Pennsylvania hospitals smokers

Pennsylvania Hospitals: Smokers Banned From Being Hired Starting Today

Two Pennsylvania hospitals have banned smokers from being hired effective as of Monday morning — firing up a renewed debate about how far employers should be allowed to go to regulate behavior that takes place on a worker’s own time.

As The Inquisitr previously reported, the two Philadelphia-area hospitals that have just closed their doors to smokers are The University of Pennsylvania Health System and the Children’s Hospital of Pennsylvania. Penn will take the applicant’s word for it, but Children’s will test for nicotine.

The new policy bans smokers from being considered for a large number of hospital jobs. A Reuters report said Penn alone employs over 28,000 workers — although it can’t implement the policy in its New Jersey offices and clinics because of an anti-discrimination law in that state.

Although the ban is now in place, the policy will continue to be debated. Pennsylvania’s Clean Indoor Air Act of 2008 already forbids employees from smoking in public places, so it isn’t a question of hospital workers getting fired up around patients to begin with.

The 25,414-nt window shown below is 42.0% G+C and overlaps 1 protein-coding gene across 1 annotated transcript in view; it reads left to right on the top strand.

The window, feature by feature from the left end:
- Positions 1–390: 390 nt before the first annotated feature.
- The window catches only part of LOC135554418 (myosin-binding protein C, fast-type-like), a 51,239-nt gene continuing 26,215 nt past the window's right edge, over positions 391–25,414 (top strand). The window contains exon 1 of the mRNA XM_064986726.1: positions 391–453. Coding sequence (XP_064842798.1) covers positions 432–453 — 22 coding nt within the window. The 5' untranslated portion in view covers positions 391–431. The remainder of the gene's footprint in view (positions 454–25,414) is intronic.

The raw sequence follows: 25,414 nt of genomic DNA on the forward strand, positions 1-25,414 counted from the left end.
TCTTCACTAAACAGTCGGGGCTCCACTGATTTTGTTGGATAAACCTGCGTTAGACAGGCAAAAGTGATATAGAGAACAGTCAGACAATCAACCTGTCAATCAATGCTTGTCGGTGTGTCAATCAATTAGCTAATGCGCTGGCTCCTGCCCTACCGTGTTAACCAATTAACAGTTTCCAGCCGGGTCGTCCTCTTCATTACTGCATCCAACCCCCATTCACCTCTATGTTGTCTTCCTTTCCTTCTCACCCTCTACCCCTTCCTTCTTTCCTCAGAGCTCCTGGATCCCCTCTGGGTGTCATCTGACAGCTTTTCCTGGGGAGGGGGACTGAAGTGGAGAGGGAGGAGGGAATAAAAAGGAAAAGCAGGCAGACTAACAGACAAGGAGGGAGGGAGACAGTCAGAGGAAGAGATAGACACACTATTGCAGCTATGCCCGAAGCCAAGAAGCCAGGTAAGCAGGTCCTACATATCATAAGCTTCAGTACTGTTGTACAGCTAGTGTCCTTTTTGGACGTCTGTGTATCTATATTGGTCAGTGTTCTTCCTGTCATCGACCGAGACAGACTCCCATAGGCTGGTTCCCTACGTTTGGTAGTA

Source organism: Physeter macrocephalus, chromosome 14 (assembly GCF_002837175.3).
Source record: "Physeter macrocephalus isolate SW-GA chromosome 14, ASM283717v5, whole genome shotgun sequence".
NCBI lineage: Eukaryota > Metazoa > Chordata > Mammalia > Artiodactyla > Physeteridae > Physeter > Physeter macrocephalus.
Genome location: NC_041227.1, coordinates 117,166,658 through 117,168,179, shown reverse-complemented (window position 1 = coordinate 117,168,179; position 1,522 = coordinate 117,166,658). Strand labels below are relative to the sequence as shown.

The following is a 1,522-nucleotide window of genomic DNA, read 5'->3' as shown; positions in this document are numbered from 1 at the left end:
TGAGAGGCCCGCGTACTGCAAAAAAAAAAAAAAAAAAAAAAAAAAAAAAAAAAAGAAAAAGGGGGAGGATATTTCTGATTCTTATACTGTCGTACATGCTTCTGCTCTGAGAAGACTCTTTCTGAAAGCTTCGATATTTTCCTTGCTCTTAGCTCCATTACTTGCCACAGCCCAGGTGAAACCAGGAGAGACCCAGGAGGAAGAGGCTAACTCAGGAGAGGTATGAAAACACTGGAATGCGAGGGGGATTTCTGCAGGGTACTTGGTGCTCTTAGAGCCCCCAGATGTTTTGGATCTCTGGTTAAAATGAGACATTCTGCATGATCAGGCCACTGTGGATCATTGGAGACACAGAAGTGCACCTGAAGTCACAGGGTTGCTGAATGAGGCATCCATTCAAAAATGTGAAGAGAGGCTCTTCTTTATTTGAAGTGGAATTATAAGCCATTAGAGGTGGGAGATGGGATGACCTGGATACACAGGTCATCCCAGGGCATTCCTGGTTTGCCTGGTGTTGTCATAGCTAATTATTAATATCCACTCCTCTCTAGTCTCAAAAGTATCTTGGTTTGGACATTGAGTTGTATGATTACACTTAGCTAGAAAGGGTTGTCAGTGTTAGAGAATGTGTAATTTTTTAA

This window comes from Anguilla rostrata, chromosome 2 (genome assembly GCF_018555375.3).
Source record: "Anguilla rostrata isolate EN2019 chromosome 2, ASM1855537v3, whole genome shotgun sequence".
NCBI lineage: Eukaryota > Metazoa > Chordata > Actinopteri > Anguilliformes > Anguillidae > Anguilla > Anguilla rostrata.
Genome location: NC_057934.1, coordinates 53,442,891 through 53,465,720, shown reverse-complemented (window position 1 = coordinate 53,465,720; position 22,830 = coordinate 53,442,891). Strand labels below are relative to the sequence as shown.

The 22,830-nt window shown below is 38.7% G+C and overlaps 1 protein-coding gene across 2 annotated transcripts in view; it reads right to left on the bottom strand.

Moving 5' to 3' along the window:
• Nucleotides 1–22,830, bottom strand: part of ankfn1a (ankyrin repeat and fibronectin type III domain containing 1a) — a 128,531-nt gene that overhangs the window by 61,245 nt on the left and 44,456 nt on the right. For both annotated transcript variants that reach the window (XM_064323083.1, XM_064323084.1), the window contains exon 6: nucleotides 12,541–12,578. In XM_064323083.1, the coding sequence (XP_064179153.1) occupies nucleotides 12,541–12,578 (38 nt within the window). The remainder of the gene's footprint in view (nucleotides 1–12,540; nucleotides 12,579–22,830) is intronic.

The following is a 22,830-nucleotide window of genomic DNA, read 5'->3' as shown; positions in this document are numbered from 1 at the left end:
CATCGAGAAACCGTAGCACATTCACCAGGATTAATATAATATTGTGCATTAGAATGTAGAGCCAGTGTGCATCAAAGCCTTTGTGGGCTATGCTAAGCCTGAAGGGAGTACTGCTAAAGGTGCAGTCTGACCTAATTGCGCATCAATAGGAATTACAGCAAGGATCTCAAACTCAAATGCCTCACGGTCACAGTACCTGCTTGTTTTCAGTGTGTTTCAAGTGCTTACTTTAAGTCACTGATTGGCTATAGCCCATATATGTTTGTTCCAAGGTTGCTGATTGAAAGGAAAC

However, there is new research that third-hand smoke — the smoke that is trapped on inanimate objects like a person’s furniture, car, or clothes — can also cause harm to others.

The Penn policy in particular may simply encourage some prospective employees to lie.

However, dozens of hospitals across the country have already quietly implemented the ban, and it isn’t clear that they’ve had much problem so far.

Two hospitals in Ohio were trailblazers for the controversial bans. Cleveland Clinic instituted their ban on smoking anywhere on the job, even in outside designed smoking areas several years ago. At that time, one-quarter of their workers smoked.

By September 2007, they expanded the ban on smoking outdoors to a ban on smoking at all. There were some fears that the Cleveland Clinic, which employs 42,000 workers, would have trouble finding qualified applicants. However, Dr. Paul Terpeluk told Reuters that the fears never became reality: “It never really reduced our pool” of qualified workers.

The District of Columbia and 29 states have already passed laws forbidding discrimination against qualified workers on the basis of whether or not they smoke.

But smokers in the remaining states will likely be keeping a concerned eye on how the new policy plays out in Pennsylvania hospitals.

[photo by Minerva Studio via Shutterstock]